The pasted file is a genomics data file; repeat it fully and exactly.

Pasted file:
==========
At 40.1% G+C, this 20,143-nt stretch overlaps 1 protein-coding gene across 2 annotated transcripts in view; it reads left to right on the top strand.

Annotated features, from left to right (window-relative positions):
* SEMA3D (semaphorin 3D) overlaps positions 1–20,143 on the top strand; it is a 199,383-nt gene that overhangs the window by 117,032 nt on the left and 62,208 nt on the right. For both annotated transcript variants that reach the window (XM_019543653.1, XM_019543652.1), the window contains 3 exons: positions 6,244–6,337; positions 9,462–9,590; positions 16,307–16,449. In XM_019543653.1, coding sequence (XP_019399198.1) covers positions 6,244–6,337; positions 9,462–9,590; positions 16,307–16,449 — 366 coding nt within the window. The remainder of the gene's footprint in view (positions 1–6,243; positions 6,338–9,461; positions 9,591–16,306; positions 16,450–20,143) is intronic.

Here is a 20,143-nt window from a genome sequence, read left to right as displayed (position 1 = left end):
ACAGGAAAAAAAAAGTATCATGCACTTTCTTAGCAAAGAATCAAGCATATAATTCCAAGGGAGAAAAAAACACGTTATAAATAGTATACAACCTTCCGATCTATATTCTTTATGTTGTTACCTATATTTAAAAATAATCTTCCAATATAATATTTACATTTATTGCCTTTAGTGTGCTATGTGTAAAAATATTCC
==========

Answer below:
At 40.1% G+C, this 20,143-nt stretch overlaps 1 protein-coding gene across 2 annotated transcripts in view; it reads left to right on the top strand.

Annotated features, from left to right (window-relative positions):
* SEMA3D (semaphorin 3D) overlaps positions 1–20,143 on the top strand; it is a 199,383-nt gene that overhangs the window by 117,032 nt on the left and 62,208 nt on the right. For both annotated transcript variants that reach the window (XM_019543653.1, XM_019543652.1), the window contains 3 exons: positions 6,244–6,337; positions 9,462–9,590; positions 16,307–16,449. In XM_019543653.1, coding sequence (XP_019399198.1) covers positions 6,244–6,337; positions 9,462–9,590; positions 16,307–16,449 — 366 coding nt within the window. The remainder of the gene's footprint in view (positions 1–6,243; positions 6,338–9,461; positions 9,591–16,306; positions 16,450–20,143) is intronic.

Here is a 20,143-nt window from a genome sequence, read left to right as displayed (position 1 = left end):
ACAGGAAAAAAAAAGTATCATGCACTTTCTTAGCAAAGAATCAAGCATATAATTCCAAGGGAGAAAAAAACACGTTATAAATAGTATACAACCTTCCGATCTATATTCTTTATGTTGTTACCTATATTTAAAAATAATCTTCCAATATAATATTTACATTTATTGCCTTTAGTGTGCTATGTGTAAAAATATTCC